SACKETS HARBOR — In a recent letter to residents of the Village of Sackets Harbor and the town of Hounsfield, the Sackets Harbor Fire Company requested donations for its 2021 Ambulance Fund Drive.

The Sackets Harbor Fire Company provides emergency medical care and ambulance service to all village and town residents free of charge. Dispatched to hundreds of calls a year, the Sackets Harbor ambulance serves the village, town and surrounding areas. Firefighters and emergency medical personnel are all volunteers.

Comprised of 11 emergency medical technicians and a handful of emergency medical services students, as well as multiple firefighters and medical support personnel, the agency never charges patients for medical aid or transportation.

EMS Lt. Niklas F. Brazie, who has been with the service for roughly four years and has served as lieutenant for the past six months, has seen how the COVID-19 pandemic has affected local ambulance services. While he doesn’t know the exact numbers, things like gowns, masks, gloves and cleaning supplies have been costly.

“We’d like to have a cushion because obviously stuff breaks and the equipment is very expensive,” he said. “We just bought a new cardiac monitor and that ran us around $18,000, so that’s a big hit. And then stretchers, those are another $10,000; it gets very expensive very quickly.”

The service, run through the Sackets Harbor Volunteer Fire Department, receives no funding from the town, village or fire department and no tax revenue is used to support the agency. The ongoing COVID-19 pandemic has posed many new challenges for volunteer EMS, bringing a significant financial burden to the agency due to increased purchasing of personal protective equipment and decontamination supplies, as well as a significantly increased call volume.

“Obviously we are still in a pandemic just like last year, and the price of equipment has completely skyrocketed,” EMS Coordinator Grayden J. Brunet said. “The availability of equipment has also decreased, so it’s definitely a lot harder for a smaller agency that’s not contracted out with the village or town for any funding, like ourselves, to be able to afford the equipment that we need to safely provide care to our residents.”

Ambulance aid requested

EMT Dalton Hardison points out various tools and equipment on Thursday at the Sackets Harbor Volunteer Fire Department in the village. Kara Dry/Watertown Daily Times

Providing EMS services to the village and town is not written into the fire department budget — it’s an added expense the department has just always taken on.

Guilfoyle Ambulance Service responds out of the city of Watertown. But sometimes, if Guilfoyle is unavailable, another ambulance can be 20 minutes away, so it’s important that the Sackets Harbor agency is fully prepared to take calls.

Every emergency response comes with a cost to the agency. General operating costs for day-to-day functions such as emergency calls, training and purchasing and restocking equipment still exist during the pandemic, and the agency still has a duty to ensure that it has efficient medical equipment for patients.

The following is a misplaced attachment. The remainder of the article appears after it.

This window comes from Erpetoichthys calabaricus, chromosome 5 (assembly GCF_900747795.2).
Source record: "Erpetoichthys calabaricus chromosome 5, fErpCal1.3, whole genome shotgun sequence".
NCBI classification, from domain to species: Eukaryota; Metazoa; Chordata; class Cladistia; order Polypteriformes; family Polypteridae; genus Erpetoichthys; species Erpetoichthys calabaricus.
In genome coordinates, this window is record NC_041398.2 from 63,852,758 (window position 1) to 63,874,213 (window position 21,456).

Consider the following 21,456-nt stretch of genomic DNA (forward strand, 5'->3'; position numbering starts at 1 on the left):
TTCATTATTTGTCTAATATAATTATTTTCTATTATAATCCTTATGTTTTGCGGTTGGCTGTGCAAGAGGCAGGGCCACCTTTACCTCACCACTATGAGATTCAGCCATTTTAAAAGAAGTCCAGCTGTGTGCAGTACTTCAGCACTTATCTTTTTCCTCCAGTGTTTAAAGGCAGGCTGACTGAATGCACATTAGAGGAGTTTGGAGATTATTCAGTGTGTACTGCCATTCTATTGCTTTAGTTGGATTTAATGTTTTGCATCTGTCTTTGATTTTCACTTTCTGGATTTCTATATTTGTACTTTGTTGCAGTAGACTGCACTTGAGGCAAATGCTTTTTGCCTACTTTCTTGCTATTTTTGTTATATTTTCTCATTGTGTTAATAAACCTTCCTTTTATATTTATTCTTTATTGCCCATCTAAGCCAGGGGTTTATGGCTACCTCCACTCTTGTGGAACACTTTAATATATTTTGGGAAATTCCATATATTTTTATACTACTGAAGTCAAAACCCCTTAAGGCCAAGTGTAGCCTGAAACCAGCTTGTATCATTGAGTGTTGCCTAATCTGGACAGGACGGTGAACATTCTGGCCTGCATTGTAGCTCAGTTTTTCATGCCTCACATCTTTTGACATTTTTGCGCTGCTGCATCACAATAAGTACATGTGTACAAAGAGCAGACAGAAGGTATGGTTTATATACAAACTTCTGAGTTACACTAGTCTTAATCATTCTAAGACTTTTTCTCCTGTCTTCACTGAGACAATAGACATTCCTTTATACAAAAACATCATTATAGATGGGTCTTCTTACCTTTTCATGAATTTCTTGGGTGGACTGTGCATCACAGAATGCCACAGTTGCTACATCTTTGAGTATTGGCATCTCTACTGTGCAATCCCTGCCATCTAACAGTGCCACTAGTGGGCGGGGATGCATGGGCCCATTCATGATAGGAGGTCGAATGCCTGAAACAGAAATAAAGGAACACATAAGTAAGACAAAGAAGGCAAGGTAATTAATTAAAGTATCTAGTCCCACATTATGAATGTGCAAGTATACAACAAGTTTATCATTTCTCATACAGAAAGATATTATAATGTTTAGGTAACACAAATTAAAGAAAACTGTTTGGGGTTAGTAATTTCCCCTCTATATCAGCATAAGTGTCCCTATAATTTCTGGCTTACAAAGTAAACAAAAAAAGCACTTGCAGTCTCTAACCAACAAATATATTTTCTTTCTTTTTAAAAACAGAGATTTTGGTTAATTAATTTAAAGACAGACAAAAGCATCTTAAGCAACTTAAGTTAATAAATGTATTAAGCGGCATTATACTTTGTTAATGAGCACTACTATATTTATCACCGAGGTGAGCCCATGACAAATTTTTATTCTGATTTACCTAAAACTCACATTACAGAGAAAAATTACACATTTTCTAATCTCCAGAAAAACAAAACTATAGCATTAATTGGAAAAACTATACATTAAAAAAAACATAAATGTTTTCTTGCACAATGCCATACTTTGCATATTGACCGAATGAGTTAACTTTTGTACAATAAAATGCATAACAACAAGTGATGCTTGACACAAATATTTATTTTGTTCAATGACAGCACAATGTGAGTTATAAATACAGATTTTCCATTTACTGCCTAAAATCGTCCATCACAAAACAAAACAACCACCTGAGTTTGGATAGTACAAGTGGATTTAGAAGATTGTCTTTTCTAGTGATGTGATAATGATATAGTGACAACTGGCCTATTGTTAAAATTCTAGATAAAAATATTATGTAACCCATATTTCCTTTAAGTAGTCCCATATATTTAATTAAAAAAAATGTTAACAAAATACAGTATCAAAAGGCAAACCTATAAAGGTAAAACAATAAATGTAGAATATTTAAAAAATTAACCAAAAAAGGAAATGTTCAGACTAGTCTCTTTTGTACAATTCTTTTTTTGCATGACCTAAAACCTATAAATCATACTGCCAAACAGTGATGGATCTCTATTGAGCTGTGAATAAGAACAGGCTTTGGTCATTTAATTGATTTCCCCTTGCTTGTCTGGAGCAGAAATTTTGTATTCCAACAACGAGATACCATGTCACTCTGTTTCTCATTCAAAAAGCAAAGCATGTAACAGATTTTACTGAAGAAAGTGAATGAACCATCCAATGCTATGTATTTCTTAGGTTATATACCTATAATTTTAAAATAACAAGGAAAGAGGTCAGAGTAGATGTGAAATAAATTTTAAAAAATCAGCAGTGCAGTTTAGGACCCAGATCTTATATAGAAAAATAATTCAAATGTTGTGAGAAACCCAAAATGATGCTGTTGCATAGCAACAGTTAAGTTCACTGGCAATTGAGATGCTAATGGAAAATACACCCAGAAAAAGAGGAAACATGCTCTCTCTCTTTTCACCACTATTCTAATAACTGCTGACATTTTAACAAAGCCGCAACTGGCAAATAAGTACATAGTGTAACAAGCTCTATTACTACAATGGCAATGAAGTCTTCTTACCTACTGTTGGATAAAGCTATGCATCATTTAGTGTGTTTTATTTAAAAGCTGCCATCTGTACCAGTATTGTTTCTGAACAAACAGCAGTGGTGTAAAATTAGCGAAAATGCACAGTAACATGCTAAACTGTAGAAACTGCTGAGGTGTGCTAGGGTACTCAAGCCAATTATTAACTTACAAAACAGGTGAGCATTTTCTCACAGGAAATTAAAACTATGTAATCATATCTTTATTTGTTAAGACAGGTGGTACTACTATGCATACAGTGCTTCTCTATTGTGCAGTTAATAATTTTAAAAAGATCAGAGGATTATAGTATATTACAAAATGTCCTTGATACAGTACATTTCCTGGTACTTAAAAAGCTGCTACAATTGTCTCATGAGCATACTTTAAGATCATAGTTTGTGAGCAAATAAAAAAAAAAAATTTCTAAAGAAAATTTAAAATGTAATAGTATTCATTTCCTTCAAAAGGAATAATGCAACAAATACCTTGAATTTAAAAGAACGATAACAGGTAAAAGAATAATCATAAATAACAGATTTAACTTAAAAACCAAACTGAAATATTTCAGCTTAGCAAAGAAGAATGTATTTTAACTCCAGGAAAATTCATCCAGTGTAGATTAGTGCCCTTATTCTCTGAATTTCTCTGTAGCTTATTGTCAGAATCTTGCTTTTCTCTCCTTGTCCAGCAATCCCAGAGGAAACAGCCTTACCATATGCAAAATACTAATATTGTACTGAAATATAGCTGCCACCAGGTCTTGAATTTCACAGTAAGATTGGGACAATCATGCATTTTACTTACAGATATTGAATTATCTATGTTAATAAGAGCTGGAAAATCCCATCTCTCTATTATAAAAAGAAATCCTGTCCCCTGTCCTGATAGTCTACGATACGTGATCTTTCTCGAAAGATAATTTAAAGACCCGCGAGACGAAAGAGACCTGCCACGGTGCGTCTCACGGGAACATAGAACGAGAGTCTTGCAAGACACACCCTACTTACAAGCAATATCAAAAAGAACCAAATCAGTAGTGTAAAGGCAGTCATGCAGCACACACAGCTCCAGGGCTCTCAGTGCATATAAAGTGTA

The service has already had about 230 calls this year. Last year, the department responded to 257 EMS calls. At the current rate, it expects to exceed that number this year, averaging around 20 to 30 calls a month.

“We just got approval to purchase a $20,000 Lifepak monitoring device,” Mr. Brunet said. “It’s a big purchase but will definitely impact our community for the better.”

In the past, the generosity of the community has helped the agency operate, allowing it to put money aside for future investments into the ambulance service. There are no paid staff members and 100% of the income is derived from donations.

With the shortage of health care providers in the area, and hospitals being on diversion more frequently, the advanced life support services that the agency normally relies on have needed to rely on Sackets more.

“It’s kind of a ripple effect,” Mr. Brunet said. “Guilfoyle and Town of Watertown Ambulance Service got backtracked at the hospitals because the wait times were so long, and they had to respond to further away hospitals which means that they weren’t able to cover their own calls. More and more we’ve been called mutual aid to cover calls in the surrounding areas outside of our own district.”

The department upgraded an ambulance to a newer model in 2018 and is now saving for the next replacement vehicle for when it is needed. The cost for a slightly used ambulance is approximately $100,000. Maintenance and supplies cost about $15,000 annually.

“We’re now responding mutual aid to help cover calls in other districts,” Mr. Brunet said. “So the tables have kind of turned and it’s shed light on how important a small volunteer agency can be.”

Those wanting to donate may send to: Sackets Harbor Fire Co. Ambulance Fund at PO Box 171, Sackets Harbor, NY 13685.

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